Try to imagine “activity” in the context of American infrastructure. You’ll probably see images of freight trains derailing and bridges crumpling into rivers. But world-class innovation is happening here in America. Here’s how:
1. The 10-Day Bridge
The Brooklyn Bridge took 14 years to build. Advanced Infrastructure Technologies (AIT), an engineering firm based in Maine, has designed a bridge that can be built in 10 days. Granted, AIT doesn’t expect its constructions to inspire awe in poets as did the original East River-crosser. But the bridge’s cost-effective, lightweight design is an especially important achievement in America, where austere budgeting is one of the main things holding infrastructure back. AIT’s lightweight bridges aren’t flimsy, either: simulations have shown the bridges can withstand about 50 years of heavy truck traffic.
2. The Parking-Space Finder
San Francisco’s SFpark pilot project is app-ifying parking, making the frustrating chore instantly doable with your phone. The centralized parking guidance system uses “dynamic real-time message signs and web information” to tell drivers where open spots are, Parking.org reports. And as you stop endlessly circling in search of a space, you’ve also reducing congestion. It’s federally funded and self-improving: the app integrates live user feedback into its automation.
3. Port Reform in Florida
Ports: they’re just about as unsexy as parking lots, but they can be a thousand times more important, economically speaking. The Port of Miami, for example, accounts for 5% of all U.S. imports (a huge number for one city). And Florida’s other 14 ports are becoming more important as the U.S. increases its trade with Latin America. That’s why Florida has created the new Office of Freight Logistics and Passenger Operations (FLP), a statewide command center for all 15 sites. Incoming shipments will be assigned according to the interests of each port, meaning import decisions will reflect local supply and demand relative to that of other cities—advancing the interests of the state as a whole.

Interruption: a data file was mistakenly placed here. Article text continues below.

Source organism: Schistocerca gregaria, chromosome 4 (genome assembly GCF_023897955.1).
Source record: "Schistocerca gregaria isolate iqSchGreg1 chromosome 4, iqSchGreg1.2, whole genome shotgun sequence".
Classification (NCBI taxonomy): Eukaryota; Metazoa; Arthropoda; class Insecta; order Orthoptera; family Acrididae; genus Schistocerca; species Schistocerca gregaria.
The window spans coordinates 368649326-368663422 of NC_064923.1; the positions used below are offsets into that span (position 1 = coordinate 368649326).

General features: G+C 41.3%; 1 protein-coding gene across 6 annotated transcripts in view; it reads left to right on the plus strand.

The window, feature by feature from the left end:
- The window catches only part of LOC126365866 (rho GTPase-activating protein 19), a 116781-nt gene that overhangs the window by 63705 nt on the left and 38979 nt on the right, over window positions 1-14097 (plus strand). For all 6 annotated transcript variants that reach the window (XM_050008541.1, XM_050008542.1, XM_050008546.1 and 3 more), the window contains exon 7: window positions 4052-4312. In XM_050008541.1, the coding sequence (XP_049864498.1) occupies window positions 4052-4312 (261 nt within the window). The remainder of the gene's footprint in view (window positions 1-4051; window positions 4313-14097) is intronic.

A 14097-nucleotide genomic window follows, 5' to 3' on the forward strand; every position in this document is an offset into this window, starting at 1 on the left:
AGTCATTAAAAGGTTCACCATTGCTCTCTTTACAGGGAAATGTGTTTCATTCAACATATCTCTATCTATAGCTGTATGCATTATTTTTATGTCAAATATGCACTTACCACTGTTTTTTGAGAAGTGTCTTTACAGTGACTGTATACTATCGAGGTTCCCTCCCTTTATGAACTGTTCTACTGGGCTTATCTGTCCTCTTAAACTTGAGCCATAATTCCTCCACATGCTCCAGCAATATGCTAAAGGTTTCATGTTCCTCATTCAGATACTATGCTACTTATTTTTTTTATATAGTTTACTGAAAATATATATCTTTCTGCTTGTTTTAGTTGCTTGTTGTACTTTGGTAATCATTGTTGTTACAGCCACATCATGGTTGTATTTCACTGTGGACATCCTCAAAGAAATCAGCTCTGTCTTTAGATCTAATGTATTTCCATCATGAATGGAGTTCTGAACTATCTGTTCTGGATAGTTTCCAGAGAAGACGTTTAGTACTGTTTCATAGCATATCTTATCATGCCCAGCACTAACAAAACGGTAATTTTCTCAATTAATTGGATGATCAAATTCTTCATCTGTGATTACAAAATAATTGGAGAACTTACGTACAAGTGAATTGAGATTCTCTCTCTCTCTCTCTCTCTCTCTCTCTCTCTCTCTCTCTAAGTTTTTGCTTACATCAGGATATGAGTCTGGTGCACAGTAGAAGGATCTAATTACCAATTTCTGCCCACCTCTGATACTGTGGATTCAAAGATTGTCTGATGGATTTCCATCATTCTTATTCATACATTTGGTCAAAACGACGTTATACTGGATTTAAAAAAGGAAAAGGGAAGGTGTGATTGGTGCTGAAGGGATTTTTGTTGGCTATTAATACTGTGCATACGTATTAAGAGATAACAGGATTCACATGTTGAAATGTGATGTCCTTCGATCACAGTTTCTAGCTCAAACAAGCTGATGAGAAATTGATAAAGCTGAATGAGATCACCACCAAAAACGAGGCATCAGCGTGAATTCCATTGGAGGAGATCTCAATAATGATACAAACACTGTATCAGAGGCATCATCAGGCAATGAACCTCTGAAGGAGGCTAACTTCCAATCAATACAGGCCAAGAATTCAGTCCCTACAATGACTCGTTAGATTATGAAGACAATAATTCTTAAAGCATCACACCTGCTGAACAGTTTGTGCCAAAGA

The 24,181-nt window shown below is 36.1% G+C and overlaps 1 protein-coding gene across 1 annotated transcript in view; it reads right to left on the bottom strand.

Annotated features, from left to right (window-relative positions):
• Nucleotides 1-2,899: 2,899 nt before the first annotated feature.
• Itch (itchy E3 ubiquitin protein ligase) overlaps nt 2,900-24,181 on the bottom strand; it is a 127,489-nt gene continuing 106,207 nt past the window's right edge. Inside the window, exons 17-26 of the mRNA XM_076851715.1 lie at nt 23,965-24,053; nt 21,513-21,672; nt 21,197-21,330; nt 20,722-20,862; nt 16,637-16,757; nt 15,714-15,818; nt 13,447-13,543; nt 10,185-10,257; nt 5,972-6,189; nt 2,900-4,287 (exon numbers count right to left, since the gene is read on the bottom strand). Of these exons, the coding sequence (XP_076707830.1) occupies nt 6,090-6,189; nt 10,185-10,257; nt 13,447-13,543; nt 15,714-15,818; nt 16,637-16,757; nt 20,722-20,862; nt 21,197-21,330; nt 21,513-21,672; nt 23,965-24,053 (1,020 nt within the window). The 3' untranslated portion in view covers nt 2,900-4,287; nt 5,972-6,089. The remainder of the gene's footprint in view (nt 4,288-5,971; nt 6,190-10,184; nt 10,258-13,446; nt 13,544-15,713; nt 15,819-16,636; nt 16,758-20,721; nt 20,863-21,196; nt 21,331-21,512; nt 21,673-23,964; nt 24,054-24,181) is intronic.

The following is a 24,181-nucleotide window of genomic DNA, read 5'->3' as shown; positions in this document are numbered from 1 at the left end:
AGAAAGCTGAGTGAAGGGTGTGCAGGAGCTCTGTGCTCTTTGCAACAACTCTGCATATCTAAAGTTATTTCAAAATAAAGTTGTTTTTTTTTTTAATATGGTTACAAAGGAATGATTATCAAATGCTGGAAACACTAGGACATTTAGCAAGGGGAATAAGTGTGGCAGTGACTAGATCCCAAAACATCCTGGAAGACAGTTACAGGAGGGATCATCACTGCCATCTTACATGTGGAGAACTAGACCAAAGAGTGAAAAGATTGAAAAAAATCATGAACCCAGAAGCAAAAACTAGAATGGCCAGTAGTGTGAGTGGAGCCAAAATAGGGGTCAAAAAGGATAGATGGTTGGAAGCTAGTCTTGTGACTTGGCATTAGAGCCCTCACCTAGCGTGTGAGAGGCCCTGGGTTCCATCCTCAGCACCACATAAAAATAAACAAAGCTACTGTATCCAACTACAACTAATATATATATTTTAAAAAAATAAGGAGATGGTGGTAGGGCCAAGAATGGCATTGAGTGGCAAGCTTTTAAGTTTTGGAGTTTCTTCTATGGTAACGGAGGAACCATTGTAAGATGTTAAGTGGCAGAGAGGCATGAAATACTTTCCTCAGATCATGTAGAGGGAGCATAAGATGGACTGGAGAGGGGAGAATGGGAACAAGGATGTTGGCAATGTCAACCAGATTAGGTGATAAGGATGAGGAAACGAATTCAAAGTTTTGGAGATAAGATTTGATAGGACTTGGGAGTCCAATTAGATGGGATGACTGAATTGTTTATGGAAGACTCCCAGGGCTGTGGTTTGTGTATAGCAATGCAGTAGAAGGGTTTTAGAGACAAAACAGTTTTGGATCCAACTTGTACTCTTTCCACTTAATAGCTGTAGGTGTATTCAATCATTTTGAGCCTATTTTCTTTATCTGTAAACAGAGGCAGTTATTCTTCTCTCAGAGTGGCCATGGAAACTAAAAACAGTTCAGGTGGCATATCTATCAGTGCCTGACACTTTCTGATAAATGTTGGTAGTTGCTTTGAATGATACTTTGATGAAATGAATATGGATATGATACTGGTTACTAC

4. Free, Superfast Internet
We love the fact that Google Fiber’s free Internet first touched down in Kansas City, Mo., and Provo, Utah. (It’d be kind of boring if they launched in the Bay Area.) Google now offers select residents of these cities (not small businesses yet) Internet and TV packages starting at $0 a month. For $70/month, you can get 1 gigabit Internet, whose blinding speed you can witness in this “race” simulation. For $50 more per month, they’ll throw in a TV feed that supports DVRs and HD and lets you use your tablet as a remote. Instead of building its own obtrusive poles to make all this happen, Google worked with local governments to make use of existing electrical infrastructure and expanded where necessary. Next stop: Austin, Texas.
5. West Coast Infrastructure Exchange
One of the biggest impediments to better American infrastructure is lack of funding. Another is noncooperation among state and federal governments. West Coast states, defying this trend, have partnered up with one another and invited Canada, too. California, Oregon, Washington and British Columbia have formed the West Coast Infrastructure Exchange (WCX), coordinating funds and expertise for infra- and inter-state projects. The hope is that this will cut down on the number of earmarks these states seek—since it creates public and private alternatives to the federal coffers—and it’s a step forward in infrastructural cooperation with Canada, which is a nice change from the scuffles surrounding the Peace Bridge. By 2040, the WCX aims to coordinate infrastructure projects totaling $1 trillion in value.